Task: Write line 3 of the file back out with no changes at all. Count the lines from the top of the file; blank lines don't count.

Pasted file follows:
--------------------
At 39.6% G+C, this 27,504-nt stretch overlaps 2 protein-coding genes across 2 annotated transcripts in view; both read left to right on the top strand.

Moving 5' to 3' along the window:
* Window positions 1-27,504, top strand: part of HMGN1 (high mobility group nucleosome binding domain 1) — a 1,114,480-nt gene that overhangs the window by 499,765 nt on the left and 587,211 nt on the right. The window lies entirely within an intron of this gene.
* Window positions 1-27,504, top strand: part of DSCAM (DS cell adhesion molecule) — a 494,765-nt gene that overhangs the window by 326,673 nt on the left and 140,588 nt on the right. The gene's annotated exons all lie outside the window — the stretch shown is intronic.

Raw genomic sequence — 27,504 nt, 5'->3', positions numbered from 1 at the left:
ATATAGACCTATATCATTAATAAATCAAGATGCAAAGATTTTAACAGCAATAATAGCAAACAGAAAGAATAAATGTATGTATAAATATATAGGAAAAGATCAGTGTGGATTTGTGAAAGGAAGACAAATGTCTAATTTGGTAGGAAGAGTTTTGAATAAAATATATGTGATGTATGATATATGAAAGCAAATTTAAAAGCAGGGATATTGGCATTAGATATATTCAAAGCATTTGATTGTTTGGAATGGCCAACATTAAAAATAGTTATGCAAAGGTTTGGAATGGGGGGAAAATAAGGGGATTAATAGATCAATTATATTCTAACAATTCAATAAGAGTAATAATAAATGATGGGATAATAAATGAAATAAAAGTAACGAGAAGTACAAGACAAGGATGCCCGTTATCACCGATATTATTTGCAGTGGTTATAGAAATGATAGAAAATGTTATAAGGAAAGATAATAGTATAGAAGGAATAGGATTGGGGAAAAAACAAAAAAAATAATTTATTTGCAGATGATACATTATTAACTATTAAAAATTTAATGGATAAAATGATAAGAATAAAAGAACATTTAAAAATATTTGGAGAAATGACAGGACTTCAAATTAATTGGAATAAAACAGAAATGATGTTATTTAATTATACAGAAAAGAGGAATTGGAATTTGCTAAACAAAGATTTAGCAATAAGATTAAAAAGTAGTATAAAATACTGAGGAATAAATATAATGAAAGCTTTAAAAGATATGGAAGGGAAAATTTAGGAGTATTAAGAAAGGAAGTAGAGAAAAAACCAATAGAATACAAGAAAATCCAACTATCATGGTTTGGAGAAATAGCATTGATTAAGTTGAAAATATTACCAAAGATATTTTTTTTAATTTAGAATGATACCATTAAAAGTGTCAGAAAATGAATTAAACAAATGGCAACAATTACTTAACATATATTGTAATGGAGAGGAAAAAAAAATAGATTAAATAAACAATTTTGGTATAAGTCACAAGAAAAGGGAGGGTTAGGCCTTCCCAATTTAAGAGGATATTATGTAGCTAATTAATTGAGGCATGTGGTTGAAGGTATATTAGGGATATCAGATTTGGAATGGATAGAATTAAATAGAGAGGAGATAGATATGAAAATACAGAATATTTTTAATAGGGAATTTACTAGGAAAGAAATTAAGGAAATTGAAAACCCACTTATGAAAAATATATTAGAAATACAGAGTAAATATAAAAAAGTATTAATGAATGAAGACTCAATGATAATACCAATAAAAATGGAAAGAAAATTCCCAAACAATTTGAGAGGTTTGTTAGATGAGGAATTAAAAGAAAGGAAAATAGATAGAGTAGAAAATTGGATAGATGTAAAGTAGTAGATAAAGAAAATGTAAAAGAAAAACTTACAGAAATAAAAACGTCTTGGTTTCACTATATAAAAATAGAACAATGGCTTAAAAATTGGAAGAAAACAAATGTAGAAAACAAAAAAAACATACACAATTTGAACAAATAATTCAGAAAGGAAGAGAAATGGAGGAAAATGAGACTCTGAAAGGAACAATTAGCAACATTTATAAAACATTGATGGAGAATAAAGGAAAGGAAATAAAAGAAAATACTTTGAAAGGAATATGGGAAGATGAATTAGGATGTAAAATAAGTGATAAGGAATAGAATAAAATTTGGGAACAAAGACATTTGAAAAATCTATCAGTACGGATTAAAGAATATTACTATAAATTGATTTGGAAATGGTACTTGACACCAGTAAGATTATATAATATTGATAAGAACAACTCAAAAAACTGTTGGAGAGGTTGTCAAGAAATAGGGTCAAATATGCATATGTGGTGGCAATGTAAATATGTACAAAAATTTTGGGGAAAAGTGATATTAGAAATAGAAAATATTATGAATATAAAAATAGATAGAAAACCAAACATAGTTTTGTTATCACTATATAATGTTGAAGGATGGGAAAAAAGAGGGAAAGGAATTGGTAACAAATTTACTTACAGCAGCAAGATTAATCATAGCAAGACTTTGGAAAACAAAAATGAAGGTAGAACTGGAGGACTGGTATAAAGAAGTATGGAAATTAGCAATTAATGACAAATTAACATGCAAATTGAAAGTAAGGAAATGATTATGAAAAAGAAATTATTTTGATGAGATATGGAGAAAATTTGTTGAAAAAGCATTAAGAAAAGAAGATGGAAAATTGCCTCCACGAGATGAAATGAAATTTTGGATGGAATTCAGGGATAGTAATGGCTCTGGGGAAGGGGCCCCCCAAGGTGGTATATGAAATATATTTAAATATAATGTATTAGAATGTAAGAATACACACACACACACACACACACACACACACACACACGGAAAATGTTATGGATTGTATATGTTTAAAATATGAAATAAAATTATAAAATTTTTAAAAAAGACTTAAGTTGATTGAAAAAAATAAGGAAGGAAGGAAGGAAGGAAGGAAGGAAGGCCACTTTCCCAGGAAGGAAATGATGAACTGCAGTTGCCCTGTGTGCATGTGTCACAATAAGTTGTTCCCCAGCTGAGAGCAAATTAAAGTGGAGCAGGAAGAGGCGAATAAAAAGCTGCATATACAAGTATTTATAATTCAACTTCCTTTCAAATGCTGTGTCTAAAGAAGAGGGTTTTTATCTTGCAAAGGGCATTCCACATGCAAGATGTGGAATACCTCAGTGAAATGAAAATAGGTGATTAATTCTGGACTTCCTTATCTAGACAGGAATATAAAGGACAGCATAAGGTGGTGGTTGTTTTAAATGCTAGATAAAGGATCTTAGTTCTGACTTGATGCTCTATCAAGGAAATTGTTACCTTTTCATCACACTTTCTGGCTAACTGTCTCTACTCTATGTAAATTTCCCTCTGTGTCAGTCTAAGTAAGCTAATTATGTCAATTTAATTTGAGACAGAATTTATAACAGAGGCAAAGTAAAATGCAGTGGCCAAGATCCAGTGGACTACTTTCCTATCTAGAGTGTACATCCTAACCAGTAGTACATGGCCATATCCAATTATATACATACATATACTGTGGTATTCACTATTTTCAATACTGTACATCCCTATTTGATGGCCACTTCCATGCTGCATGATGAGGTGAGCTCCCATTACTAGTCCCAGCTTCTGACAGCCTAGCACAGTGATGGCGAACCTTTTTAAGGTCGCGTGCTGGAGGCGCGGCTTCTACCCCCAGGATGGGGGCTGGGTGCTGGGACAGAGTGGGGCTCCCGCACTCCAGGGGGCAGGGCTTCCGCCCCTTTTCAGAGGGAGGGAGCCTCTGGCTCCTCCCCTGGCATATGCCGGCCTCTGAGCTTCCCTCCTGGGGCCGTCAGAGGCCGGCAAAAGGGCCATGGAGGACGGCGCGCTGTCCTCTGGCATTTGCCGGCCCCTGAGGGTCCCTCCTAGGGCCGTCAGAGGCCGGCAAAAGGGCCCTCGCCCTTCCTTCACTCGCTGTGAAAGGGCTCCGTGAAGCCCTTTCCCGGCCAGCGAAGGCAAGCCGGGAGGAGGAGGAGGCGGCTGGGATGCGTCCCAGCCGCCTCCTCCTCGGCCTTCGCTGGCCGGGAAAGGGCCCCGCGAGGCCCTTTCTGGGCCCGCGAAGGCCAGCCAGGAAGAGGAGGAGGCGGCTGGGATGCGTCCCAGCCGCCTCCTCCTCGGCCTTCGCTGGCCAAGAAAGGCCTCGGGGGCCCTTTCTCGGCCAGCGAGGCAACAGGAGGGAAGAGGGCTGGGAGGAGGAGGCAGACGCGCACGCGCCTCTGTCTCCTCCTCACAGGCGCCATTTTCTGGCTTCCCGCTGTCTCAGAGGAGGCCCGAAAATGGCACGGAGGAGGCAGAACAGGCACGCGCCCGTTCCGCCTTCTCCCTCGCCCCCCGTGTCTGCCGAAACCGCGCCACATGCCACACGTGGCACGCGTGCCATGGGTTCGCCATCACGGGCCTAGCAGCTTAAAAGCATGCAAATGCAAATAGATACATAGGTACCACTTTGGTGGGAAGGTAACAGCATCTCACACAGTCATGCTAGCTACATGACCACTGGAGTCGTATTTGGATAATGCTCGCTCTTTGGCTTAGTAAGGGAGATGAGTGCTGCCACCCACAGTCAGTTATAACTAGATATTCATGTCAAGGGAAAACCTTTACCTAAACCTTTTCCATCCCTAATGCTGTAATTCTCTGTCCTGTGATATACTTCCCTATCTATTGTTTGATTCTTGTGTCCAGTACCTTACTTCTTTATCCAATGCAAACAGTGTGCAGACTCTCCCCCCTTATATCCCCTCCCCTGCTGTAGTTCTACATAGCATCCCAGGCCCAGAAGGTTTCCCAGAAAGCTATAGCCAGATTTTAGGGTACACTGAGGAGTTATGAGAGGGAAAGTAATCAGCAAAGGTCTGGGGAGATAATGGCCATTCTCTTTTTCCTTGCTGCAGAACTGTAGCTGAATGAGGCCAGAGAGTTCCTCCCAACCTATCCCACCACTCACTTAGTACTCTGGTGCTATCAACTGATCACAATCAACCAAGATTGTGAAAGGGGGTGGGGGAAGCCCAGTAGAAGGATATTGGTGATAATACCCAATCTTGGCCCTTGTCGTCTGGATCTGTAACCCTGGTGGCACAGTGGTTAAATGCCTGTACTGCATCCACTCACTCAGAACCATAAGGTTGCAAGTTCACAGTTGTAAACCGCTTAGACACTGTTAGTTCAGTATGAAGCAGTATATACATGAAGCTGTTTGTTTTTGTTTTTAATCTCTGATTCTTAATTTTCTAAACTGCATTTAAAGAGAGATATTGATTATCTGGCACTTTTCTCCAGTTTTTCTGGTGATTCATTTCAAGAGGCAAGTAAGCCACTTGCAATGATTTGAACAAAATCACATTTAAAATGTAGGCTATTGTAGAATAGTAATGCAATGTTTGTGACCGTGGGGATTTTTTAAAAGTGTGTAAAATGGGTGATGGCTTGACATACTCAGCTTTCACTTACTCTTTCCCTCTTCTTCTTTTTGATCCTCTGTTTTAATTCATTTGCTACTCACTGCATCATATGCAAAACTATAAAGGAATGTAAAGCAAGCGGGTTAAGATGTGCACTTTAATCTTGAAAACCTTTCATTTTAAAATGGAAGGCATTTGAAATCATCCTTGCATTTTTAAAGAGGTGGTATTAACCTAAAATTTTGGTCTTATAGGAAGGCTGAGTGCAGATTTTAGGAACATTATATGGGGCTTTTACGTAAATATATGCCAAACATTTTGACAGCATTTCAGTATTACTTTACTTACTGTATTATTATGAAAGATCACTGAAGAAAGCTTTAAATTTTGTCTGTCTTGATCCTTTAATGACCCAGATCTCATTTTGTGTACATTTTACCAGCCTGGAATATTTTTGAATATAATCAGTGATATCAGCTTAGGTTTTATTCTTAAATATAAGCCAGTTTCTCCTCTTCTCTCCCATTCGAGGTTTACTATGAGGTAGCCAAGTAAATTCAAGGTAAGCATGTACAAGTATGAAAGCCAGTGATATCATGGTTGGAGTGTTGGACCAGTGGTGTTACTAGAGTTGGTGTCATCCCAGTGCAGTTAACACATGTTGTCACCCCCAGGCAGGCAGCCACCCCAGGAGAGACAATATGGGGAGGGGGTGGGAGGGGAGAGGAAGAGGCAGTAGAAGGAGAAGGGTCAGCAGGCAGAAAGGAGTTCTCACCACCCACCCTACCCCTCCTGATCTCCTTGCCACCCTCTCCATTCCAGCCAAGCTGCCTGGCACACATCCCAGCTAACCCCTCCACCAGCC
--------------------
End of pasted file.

* Window positions 1-27,504, top strand: part of HMGN1 (high mobility group nucleosome binding domain 1) — a 1,114,480-nt gene that overhangs the window by 499,765 nt on the left and 587,211 nt on the right. The window lies entirely within an intron of this gene.